An Interview with Aarti Pole, Global National Washington Correspondent
Fusia: What is it like working as a woman for Global News and more specifically as a South Asian woman for Global News?
Aarti: There are so many women to look up to at Global National, including, of course, our anchor, Dawna Friesen. Global has given me a wonderful opportunity to be one of the first Indo-Canadian female TV Washington Correspondents, covering a wide range of national and international stories from the US capital. It’s so important that Canada’s diverse population and their perspectives are reflected in news programming and I’m pleased to be part of a team that values that.
Fusia: Can you give a brief summary of your career ups and downs and what it has taken for you to get to your current career position?
Aarti: I decided when I was 6 years old that broadcast journalism was the career for me. I’m not sure how I set my sights on that so early… perhaps a lot of news watching at home and public speaking at school. My parents were surprisingly supportive, despite it not being (at the time) the most conventional line of work. I even remember my dad bringing home a magazine with former correspondent/anchor/host Jane Pauley on the cover encouraging me to ‘go for it’. But, it wasn’t an easy road by any means; there was a lot of ground work and certainly rejection. I applied to stations in every corner of the country. I got more “no’s” than I could count. It was unbelievably discouraging. Most people didn’t even respond to my emails, calls and letters. Finally I got a yes from a small station in Northwest BC. Without a second thought I packed up and moved. Working there as a Video Journalist, I was required to pretty much take on every roll in the newsroom. Shooting, reporting, radio hosting, anchoring, at one point I was even doing the sportscasts (all while rolling my own teleprompter to boot!) That was just the start. With all the skills I learned there, I was able to land a job in a Winnipeg newsroom. In the decade since graduating, I worked in Terrace, Winnipeg, Vancouver and Toronto, before getting to Washington. Hard work, persistence and endless support from wonderful colleagues, friends and family – that sums up the journey so far.
Fusia: How does being a Washington Correspondent differ from your previous positions in Canada? How did you come to making this specific career change?
Aarti: In DC we are a small team, some days there might be just two of us working. In that respect, it’s very different from some of the other large bustling newsrooms where I’ve worked. What I cover has changed somewhat, now it’s primarily US and international stories. It’s a great new challenge to focus on US politics and current events and covering international news. I have always had a great deal of respect for journalists who are on the ground where a story is unfolding. Moving forward I would like to continue telling stories from all over the world, so when the opportunity came to take this next professional step, I knew it was a good fit.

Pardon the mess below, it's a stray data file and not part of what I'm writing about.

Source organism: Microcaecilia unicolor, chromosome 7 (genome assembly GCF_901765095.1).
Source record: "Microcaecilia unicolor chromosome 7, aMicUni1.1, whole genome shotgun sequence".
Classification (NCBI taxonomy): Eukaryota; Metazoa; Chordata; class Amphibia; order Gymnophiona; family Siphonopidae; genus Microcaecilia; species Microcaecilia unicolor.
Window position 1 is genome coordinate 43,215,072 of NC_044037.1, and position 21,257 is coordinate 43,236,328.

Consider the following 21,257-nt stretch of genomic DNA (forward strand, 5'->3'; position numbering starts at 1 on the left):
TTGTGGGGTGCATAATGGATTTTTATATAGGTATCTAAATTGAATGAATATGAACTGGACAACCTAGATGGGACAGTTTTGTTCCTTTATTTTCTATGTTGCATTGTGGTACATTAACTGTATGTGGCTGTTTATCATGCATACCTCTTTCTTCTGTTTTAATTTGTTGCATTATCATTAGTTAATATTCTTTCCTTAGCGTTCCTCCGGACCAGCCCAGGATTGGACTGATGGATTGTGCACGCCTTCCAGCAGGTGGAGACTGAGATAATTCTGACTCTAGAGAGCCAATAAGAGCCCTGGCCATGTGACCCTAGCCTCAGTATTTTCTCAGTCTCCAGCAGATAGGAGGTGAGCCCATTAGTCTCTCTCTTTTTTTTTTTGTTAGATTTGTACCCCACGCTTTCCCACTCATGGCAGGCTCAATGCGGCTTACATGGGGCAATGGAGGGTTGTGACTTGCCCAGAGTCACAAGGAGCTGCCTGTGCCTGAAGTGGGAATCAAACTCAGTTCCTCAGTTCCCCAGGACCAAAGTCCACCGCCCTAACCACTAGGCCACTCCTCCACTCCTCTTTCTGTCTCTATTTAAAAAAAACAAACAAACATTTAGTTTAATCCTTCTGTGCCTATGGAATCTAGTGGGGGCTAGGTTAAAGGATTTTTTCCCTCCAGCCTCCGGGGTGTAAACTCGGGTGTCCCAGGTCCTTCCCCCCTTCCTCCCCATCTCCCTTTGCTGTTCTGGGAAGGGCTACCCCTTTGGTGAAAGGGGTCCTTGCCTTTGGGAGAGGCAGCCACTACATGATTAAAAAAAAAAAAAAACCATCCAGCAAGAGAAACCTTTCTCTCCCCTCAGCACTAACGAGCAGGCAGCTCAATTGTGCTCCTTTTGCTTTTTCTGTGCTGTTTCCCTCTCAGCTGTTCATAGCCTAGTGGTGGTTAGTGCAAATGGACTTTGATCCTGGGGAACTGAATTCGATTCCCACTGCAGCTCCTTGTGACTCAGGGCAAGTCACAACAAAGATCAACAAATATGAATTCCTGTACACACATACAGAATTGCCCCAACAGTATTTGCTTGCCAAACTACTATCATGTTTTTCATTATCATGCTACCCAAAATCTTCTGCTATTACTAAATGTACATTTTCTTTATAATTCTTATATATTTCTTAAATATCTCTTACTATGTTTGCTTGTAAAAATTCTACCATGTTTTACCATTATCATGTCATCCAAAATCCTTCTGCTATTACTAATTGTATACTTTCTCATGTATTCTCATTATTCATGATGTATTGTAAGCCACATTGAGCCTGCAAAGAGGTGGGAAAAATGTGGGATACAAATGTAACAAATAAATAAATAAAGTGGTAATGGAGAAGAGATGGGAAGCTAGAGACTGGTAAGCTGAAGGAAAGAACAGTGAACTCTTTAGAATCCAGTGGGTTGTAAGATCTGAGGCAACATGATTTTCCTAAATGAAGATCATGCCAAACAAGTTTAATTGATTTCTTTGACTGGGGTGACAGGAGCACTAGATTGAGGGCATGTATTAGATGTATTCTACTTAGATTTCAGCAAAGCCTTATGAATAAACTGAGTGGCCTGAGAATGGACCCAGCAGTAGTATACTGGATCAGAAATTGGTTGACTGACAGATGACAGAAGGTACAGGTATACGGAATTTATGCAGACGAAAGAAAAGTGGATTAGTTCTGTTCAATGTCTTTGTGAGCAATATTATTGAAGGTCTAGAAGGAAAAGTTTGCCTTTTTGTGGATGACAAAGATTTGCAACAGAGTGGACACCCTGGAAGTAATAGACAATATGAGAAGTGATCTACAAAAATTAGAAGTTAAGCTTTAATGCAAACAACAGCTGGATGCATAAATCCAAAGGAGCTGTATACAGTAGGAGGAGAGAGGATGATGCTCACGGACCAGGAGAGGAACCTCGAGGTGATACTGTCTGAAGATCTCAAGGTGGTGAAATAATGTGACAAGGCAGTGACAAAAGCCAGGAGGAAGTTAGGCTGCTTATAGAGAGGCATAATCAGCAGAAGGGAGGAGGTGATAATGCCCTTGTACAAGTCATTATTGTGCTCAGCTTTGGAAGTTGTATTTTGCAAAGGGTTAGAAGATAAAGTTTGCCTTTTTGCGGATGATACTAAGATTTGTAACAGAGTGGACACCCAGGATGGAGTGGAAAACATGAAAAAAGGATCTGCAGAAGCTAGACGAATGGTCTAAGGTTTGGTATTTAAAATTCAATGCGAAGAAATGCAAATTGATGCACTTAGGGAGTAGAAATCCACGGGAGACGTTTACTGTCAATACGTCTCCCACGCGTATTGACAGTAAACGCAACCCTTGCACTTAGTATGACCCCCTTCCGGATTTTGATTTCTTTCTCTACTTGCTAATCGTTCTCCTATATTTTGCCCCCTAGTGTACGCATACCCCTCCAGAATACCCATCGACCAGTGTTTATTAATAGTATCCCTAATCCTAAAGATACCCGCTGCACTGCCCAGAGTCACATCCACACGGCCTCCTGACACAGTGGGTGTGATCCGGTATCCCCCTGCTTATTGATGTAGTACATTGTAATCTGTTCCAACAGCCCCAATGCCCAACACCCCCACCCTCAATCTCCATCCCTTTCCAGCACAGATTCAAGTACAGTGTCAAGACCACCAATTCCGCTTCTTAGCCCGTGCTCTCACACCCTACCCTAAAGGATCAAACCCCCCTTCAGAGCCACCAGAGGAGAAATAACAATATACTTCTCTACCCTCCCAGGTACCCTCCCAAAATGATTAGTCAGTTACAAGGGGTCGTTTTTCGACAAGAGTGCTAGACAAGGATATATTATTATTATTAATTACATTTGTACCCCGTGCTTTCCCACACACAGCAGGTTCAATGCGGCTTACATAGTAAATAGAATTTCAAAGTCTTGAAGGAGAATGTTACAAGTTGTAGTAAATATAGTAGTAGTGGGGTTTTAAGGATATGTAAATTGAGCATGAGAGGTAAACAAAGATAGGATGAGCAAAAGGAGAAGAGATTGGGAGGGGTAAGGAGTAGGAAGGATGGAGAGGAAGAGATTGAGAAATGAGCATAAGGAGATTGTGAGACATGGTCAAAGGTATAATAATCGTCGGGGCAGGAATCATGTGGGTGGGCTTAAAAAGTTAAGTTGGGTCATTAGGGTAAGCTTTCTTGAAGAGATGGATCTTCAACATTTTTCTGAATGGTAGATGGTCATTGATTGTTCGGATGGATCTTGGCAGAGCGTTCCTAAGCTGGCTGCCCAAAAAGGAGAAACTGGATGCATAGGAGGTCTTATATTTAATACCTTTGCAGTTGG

Fusia: What is the story that you have covered that you are most proud of to date? What kind of story do you most hope to cover in the future?
Aarti: Truthfully, it’s too difficult to actually narrow it down to one story. You get such a variety of assignments that it’s like comparing apples to oranges.
I’m proud of stories where I get a chance to raise awareness about international issues, or introduce viewers to inspiring individuals who may live in their neighbourhood. The beauty of this job is I get to learn something new every day and meet new people who enlighten me. That is a blessing in any job. As for the future, in news, it’s pretty unpredictable, but I’m looking forward to covering the upcoming US presidential election!
Fusia: How do you measure success and how do you imagine your future in your career as a journalist? What are the biggest goals that you are hoping to achieve?
Aarti: Success is so subjective. For me, happiness is an important component of how I measure success. Nothing is worth it if you aren’t happy! As a journalist, if a story I report on touches someone, reaches someone, I think that’s success. In the future, I would like to continue telling stories from all over the world, possibly continuing to work in foreign bureaus.
Fusia: What does being a journalist mean to you?
Aarti: It’s a privilege to communicate with the public every day. Being a journalist means always being curious, and being passionate about your work. You wake up every day not knowing what the day will bring, but you know it will be interesting. Being a journalist also means you have the opportunity to serve your community, your viewers. Asking questions they want answered, providing your audience with information about events and issues from across the country or from the other side of the world. It’s hard work, but if you love it, it’s incredible.
Fusia: What does being a recognizableCanadian icon mean to you?
Aarti: Hmm…I don’t know that I would call myself that! If my story or my work inspires someone to pursue their dreams that is wonderful! I am conscious of the fact that I have a very public job and to a degree my life is pretty public. If I am a role model for someone, I would hope the take away is hard work pays off, stay humble, be grateful – and it’s ok to make a mistake, as long as you learn from it!